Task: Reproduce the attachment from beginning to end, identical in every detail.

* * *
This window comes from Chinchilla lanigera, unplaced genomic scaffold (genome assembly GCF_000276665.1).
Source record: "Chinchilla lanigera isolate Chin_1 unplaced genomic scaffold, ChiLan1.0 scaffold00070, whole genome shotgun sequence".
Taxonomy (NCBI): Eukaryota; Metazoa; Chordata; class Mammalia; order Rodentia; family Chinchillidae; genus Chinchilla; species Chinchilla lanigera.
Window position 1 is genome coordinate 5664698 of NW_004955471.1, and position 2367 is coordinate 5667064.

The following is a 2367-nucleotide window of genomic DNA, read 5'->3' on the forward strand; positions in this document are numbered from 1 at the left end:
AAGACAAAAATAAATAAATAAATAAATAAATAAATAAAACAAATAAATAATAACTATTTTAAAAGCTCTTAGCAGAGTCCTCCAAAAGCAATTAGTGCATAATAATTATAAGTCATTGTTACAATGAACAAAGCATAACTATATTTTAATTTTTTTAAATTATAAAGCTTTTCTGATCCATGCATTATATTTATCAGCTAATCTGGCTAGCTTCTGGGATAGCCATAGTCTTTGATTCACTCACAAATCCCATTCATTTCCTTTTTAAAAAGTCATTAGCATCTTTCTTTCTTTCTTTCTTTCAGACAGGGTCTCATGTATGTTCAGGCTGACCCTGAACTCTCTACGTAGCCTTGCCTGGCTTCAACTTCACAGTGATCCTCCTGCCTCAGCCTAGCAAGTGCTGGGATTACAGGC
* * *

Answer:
This window comes from Chinchilla lanigera, unplaced genomic scaffold (genome assembly GCF_000276665.1).
Source record: "Chinchilla lanigera isolate Chin_1 unplaced genomic scaffold, ChiLan1.0 scaffold00070, whole genome shotgun sequence".
Taxonomy (NCBI): Eukaryota; Metazoa; Chordata; class Mammalia; order Rodentia; family Chinchillidae; genus Chinchilla; species Chinchilla lanigera.
Window position 1 is genome coordinate 5664698 of NW_004955471.1, and position 2367 is coordinate 5667064.

The following is a 2367-nucleotide window of genomic DNA, read 5'->3' on the forward strand; positions in this document are numbered from 1 at the left end:
AAGACAAAAATAAATAAATAAATAAATAAATAAATAAAACAAATAAATAATAACTATTTTAAAAGCTCTTAGCAGAGTCCTCCAAAAGCAATTAGTGCATAATAATTATAAGTCATTGTTACAATGAACAAAGCATAACTATATTTTAATTTTTTTAAATTATAAAGCTTTTCTGATCCATGCATTATATTTATCAGCTAATCTGGCTAGCTTCTGGGATAGCCATAGTCTTTGATTCACTCACAAATCCCATTCATTTCCTTTTTAAAAAGTCATTAGCATCTTTCTTTCTTTCTTTCTTTCAGACAGGGTCTCATGTATGTTCAGGCTGACCCTGAACTCTCTACGTAGCCTTGCCTGGCTTCAACTTCACAGTGATCCTCCTGCCTCAGCCTAGCAAGTGCTGGGATTACAGGC